SEOUL, South Korea — A few years ago, when I was a reporter working in Pyongyang, North Korea’s capital, I went to visit a kindergarten. While I was there, I picked up a children’s book called “A Hedgehog Defeats the Tiger.” It was a tale, a North Korean told me, about a feisty little hedgehog that bests a much larger and fiendishly ravenous tiger using the only weapons at its disposal: the small but sharp quills on its back. The tiny but clever hedgehog pounces on the big nose of the blundering tiger, blinding him into submission.
“Do you know who the tiger is?” the North Korean asked me, an American, with a slight smirk.
From kindergarten classrooms to the halls of power, this is how North Korea views itself: as a scrappy little country that has been bullied by the United States for far too long and is willing to fight back. North Korea takes pride in standing up to its much larger archenemy. That is why the Korean War armistice of 1953 — a truce that was seen in Washington as a failure to bring the conflict to a close and to stop the march of communism in Asia — is celebrated in Pyongyang as Victory Day. To fight the United States to a draw is tantamount to victory, as far as the North Koreans are concerned.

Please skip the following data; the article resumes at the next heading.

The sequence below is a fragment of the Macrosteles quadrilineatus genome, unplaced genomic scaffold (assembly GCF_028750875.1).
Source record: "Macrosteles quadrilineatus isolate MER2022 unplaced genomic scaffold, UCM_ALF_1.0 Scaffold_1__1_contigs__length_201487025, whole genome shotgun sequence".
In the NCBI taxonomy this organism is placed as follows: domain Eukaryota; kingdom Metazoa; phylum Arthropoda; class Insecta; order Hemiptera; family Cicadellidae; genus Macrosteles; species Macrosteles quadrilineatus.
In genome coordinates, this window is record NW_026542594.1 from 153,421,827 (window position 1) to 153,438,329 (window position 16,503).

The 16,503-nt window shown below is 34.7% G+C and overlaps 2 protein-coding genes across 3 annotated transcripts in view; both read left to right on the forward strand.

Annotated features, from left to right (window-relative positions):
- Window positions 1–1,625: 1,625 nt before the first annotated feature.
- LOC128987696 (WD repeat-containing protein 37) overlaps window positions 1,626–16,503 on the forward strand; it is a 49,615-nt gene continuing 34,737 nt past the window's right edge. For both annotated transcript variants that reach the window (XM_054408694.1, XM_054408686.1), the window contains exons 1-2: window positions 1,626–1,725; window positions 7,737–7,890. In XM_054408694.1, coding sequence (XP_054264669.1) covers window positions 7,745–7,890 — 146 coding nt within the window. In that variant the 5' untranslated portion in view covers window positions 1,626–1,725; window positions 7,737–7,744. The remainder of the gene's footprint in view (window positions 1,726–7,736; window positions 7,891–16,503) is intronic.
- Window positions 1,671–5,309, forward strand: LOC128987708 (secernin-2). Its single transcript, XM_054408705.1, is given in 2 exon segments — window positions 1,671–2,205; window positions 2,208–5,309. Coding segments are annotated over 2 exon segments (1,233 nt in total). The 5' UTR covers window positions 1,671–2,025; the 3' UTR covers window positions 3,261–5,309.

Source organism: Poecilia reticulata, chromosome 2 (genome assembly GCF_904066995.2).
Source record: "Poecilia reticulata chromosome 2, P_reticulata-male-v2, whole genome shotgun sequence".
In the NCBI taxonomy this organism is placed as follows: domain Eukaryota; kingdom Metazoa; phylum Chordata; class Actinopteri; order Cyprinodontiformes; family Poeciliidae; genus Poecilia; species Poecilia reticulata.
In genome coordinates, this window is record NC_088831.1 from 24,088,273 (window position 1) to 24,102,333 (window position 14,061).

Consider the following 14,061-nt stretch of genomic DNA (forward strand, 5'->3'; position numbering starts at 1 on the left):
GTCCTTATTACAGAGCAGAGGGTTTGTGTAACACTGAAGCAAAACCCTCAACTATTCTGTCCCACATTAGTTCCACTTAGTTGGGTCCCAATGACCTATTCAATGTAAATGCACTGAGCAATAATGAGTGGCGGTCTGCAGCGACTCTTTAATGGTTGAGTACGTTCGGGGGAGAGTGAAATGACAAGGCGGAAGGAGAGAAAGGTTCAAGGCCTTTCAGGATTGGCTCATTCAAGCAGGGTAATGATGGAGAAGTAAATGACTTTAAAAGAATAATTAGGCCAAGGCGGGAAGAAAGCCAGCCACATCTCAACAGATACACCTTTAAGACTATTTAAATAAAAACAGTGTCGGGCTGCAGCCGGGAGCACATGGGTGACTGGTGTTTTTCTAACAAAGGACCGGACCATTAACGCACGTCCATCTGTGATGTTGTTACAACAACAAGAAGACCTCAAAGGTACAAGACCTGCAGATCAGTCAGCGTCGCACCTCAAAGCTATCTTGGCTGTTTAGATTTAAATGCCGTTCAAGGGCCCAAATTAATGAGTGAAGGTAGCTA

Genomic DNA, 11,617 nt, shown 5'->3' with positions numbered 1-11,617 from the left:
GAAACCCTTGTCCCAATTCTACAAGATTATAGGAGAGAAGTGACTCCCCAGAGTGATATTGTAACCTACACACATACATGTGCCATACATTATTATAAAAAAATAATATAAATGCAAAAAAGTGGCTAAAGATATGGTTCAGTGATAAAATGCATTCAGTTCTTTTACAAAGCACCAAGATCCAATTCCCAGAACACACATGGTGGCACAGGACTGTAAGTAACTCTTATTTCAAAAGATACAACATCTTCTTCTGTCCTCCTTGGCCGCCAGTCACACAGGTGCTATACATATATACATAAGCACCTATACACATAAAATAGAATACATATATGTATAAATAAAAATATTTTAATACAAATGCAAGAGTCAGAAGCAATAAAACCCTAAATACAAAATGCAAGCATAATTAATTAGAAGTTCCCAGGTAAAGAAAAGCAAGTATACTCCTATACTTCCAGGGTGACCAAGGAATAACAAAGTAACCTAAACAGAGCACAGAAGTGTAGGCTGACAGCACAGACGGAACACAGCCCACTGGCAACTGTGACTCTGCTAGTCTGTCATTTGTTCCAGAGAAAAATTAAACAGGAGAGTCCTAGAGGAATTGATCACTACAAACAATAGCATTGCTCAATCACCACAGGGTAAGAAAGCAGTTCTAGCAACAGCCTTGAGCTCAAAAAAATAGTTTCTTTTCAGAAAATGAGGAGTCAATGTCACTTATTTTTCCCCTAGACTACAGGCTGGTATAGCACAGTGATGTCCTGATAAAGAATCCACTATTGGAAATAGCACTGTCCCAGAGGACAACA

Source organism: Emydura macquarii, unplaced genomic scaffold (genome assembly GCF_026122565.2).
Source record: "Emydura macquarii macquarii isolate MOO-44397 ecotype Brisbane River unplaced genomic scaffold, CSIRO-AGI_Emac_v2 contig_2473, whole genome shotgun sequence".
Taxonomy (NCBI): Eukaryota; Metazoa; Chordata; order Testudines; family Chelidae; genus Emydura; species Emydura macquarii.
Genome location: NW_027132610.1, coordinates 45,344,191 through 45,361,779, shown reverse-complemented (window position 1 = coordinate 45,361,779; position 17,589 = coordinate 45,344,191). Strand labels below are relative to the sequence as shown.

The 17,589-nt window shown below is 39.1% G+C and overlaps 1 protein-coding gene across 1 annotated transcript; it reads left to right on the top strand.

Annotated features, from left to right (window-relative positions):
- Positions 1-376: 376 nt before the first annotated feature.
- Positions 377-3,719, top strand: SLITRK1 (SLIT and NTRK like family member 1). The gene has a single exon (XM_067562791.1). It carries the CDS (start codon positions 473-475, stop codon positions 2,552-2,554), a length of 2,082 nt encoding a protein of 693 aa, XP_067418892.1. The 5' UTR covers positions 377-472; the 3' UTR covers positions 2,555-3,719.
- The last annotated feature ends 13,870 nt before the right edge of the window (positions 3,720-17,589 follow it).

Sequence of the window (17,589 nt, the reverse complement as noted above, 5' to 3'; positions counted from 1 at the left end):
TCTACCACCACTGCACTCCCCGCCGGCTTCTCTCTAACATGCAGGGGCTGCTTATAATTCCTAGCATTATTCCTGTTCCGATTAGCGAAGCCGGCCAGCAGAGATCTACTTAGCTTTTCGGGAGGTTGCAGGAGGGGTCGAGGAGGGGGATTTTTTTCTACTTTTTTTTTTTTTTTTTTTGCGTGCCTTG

If President Trump thinks that his threats last week of “fire and fury” and weapons “locked and loaded” have North Koreans quaking in their boots, he should think again. If anything, the Mao-suit-clad cadres in Pyongyang are probably gleeful that the president of the United States has played straight into their propaganda. They know that their country is a tiny hedgehog, but it seems to have disturbed the tiger.
Inside North Korea, this propaganda is everywhere: The big, bad United States is preparing to attack us, and our leader, Kim Jong-un, is building nuclear weapons to defend us. With his threats, Mr. Trump has given Mr. Kim exactly the justification he needs to keep his nuclear and missile programs going, even as his countrymen go hungry.
From the time they are toddlers, North Koreans are raised to see the United States as their enemy. At that same kindergarten, there were two rooms devoted to teaching children to hate Americans. The walls of one were plastered with posters depicting American missionaries torturing boys tied to trees and hooked-nose American soldiers setting wild dogs on Korean girls. A second room housed toy weapons with which children practiced stabbing and attacking the “imperialist aggressors.” It’s shockingly violent stuff for 4- and 5-year-olds, but it works.